Two years later, she wrote and directed the "1961" segment of the HBO anthology sequel "If These Walls Could Talk 2" (2000), a delicate piece that focused on an older woman (Vaness Redgrave) dealing with the death of her lifelong lesbian companion. Once again, the Television Academy gave Anderson an Emmy nomination for her teleplay. Anderson went on to write and direct "When Billie Beat Bobby" (ABC, 2001), a satirical mockumentary about the famed Battle of the Sexes tennis match between Billie Jean King (Holly Hunter) and Bobby Riggs (Ron Silver). She then wrote and directed "Normal" (HBO, 2003), about a husband and father (Tom Wilkinson) who suddenly announces to his family his desire for a sex change operation. It was nominated for three Golden Globe Awards, including Best Miniseries or Motion Picture Made for Television, while Anderson earned nominations from the Writers and Directors Guilds. Anderson made her feature film debut as a director with "The Prize Winner of Defiance, Ohio" (2005), a kid gloves drama about a 1950's housewife (Julianne Moore) whose talent for winning jingle-contests keeps her struggling family afloat while her bum of a husband (Woody Harrelson) drinks away his meager wages. Anderson followed that success with a stint on the writing staff of "Mad Men" (AMC 2007-2015) during the highly-acclaimed series' second season. She won her second Emmy award in 2015 for penning the miniseries "Olive Kitteridge" (HBO 2014), directed by Lisa Cholodenko.

VIEW THE FULL BIOGRAPHY

Filmographyclose complete filmography

DIRECTOR:

2.
  Normal (2003)
3.
  When Billie Beat Bobby (2001) Director
5.

CAST: (feature film)

1.
3.
 P.O.P. (1984)
VIEW THE FULL FILMOGRAPHY

Milestones close milestones

:
Wrote and performed the one-woman show "How to Raise a Gifted Child"
2001:
Wrote the script for the ABC TV-movie "Battle of the Sexes" which depicted the events leading up to the 1972 tennis match between Billie Jean King and Bobbie Riggs; second collaboration with Holly Hunter who portrayed King
1975:
Landed first professional role in Off-Broadway production of David Mamet's "Sexual Perversity in Chicago"
:
Had first play, "Defying Gravity", a collage-like view of the Challenger disaster, produced
1986:
Scripted episodes of the NBC sitcom "The Facts of Life"
1984:
Served as producer, creator and writer of the CBS sitcom "Raising Miranda"; only seven episodes aired
1990:
Premiered stage play "The Baby Dance" at the Balcony Theatre of the Pasadena Playhouse; staged Off-Broadway in 1991 with Stefanie Zimbalist and Linda Purl
1982:
Was regular on the short-lived variety program "The Billy Crystal Comedy Hour" (NBC)
2008:
Was on the writing staff for "Mad Men" during the show's second season
2003:
Directed "Normal," the HBO adaptation of her play "Looking for Normal," starring Jessica Lange and Tom Wilkinson
1993:
Wrote the based-on-fact teleplay for the HBO movie "The Positively True Adventures of the Alleged Texas Cheerleader-Murdering Mom"; first collaboration with Holly Hunter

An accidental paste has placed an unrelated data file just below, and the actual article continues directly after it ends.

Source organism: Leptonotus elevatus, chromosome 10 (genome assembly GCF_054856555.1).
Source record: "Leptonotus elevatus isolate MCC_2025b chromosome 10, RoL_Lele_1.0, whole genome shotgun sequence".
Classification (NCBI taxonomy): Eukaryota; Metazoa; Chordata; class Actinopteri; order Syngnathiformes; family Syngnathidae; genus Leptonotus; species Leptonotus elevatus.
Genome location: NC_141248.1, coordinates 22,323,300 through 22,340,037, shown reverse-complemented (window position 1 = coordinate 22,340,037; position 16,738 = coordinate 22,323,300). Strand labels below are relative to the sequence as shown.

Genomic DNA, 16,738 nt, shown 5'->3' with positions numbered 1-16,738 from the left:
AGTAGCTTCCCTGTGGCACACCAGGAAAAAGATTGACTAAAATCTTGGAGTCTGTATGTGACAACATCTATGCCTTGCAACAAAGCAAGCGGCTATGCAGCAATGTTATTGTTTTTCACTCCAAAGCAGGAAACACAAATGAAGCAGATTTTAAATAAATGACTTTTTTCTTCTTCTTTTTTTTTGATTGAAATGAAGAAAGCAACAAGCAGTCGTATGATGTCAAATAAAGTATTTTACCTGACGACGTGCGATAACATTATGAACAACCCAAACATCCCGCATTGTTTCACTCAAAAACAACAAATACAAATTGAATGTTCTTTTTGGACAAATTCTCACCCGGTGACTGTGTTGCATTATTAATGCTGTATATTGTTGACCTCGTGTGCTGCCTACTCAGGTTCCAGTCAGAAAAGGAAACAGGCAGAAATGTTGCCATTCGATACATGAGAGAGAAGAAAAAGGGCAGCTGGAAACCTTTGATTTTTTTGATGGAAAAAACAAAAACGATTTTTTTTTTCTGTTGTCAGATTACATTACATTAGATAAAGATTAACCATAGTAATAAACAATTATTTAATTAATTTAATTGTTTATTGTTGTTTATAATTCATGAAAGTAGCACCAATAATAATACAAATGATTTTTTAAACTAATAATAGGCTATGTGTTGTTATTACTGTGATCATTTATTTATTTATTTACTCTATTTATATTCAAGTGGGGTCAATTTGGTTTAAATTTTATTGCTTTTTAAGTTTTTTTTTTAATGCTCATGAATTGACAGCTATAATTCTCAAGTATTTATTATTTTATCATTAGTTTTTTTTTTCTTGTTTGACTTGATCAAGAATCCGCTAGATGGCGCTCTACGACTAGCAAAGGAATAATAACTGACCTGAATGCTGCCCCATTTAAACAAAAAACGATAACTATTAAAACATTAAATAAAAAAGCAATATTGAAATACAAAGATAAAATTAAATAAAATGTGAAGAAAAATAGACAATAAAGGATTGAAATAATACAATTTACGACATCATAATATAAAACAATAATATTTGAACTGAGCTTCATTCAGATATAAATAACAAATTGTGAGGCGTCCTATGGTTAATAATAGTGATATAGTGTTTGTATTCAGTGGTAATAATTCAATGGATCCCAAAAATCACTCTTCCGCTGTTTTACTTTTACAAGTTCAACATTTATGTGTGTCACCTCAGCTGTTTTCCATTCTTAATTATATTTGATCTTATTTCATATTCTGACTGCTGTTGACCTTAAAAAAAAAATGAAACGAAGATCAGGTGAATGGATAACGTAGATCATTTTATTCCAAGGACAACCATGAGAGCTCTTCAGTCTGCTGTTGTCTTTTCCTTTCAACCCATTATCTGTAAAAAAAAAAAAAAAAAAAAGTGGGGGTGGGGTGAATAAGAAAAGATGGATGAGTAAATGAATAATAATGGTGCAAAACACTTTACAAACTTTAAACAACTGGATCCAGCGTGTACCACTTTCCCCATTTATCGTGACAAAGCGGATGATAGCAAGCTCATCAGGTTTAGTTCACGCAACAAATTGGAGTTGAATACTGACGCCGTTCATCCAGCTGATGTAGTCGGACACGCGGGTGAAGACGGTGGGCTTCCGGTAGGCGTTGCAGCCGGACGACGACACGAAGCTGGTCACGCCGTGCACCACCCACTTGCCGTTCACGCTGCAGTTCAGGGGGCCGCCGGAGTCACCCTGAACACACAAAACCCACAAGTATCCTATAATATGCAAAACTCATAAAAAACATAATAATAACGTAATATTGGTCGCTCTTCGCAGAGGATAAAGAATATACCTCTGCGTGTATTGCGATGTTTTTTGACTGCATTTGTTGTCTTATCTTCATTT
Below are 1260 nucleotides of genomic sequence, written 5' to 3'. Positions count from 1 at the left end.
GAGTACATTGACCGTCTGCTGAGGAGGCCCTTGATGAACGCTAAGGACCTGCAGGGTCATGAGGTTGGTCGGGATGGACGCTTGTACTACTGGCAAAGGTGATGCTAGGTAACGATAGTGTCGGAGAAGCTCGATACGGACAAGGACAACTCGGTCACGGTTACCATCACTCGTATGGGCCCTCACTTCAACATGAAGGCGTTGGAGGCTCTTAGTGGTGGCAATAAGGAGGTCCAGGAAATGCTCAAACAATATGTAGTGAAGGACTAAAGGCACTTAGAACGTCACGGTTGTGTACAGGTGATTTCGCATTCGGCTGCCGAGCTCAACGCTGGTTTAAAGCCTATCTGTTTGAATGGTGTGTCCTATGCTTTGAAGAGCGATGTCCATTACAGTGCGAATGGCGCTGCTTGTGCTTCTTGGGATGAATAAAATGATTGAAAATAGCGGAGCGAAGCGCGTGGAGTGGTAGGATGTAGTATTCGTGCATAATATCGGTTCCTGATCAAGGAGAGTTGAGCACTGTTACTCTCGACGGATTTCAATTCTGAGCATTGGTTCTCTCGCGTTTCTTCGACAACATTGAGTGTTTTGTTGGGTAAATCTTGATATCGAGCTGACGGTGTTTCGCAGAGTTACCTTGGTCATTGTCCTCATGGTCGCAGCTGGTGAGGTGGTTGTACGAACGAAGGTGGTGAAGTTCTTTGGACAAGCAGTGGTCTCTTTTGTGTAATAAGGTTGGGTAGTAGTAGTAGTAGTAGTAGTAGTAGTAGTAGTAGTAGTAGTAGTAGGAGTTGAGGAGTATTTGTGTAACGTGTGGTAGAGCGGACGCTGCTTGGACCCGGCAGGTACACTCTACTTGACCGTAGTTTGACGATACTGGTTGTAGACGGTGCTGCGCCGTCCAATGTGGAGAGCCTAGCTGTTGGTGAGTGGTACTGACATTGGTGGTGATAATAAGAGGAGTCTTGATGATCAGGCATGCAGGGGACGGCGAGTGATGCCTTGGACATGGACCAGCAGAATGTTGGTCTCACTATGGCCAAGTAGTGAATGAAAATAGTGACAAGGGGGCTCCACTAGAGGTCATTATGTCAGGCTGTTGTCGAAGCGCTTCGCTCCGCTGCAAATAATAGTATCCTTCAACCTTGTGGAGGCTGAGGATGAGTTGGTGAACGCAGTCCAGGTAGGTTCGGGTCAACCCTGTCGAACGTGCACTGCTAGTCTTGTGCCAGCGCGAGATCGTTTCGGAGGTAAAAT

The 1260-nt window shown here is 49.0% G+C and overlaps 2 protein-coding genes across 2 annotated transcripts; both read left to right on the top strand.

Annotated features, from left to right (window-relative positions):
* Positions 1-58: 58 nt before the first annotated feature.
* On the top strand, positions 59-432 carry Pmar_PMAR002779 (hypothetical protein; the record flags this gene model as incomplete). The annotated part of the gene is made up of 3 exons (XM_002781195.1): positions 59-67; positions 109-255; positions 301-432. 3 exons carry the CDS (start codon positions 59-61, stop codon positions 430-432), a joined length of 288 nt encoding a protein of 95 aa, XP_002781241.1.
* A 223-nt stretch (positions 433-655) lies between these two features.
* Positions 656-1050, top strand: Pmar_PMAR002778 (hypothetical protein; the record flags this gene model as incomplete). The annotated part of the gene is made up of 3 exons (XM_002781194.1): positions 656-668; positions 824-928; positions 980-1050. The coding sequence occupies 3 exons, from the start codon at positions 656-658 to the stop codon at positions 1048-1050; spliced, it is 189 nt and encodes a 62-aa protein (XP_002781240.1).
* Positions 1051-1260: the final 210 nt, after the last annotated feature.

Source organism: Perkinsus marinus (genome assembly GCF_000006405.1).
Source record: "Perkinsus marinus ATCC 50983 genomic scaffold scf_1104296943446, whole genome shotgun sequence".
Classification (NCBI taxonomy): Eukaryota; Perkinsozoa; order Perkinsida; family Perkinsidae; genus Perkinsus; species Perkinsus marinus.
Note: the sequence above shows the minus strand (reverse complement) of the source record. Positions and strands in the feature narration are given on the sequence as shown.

1995:
Scripted the film adaptation of the novel "How to Make an American Quilt"
1994:
Landed feature writing debut, "It Could Happen to You", based on a real-life event wherein a cop tipped a waitress with a winning lottery ticket
2005:
Helmed the adaptation of "The Prize Winner of Defiance, Ohio" based on a heartwarming memoir about an enterprising woman who supported her family during the contest era of the 1950s and 1960s
1998:
Landed TV directorial debut, the Showtime adaptation of her play "The Baby Dance"
2014:
Wrote the screenplay for HBO miniseries "Olive Kitteridge"
1994:
Produced one-act "Lynnette at 3 a.m." on stage in L.A. under the auspices of Showtime
1988:
Penned an episode of the ABC comedy series "The Wonder Years"
2000:
Wrote and directed the "1961" segment of the omnibus TV-movie "If These Walls Could Talk 2", about the lesbian experience in America; received an Emmy nomination for teleplay
VIEW ALL MILESTONES

Notes

"Jane's voice is a unique one and long may it flourish. The only thing I worry about is that she's already itching to be a director, and then I'll lose a collaborator." --director Michael Ritchie to The Advocate, July 12, 1994.

"I think gay women, out or not, have been brilliant comedians because their point of view is twisted. A part of us can never participate completely in the world, so we've always been watchers. In high school, when I didn't date, I was a watcher--and that's what makes you a writer." --Jane Anderson to The Advocate, July 12, 1994.

"I've never been the kind of writer to fo trolling for material from my own life. Whatever drama I've lived I have no desire to relive it on the page. I'd rather slip into other worlds. That's what makes writing an adventure for me. And I suppose that's what also keeps it safe. . . ." --From "When a Playwright Ends Up Living Out Her Own Plot" by Jane Anderson, The New York Times, August 16, 1998.

Companions close complete companion listing

companion:
Tess Ayers. Together since 1982; in 1992 had a "marriage" ceremony.

Family close complete family listing

mother:
Polly Anderson.
son:
Raphael. Born in Paraguay in 1994; adopted with companion Tess.

Please support TCMDB by adding to this information.

Click here to contribute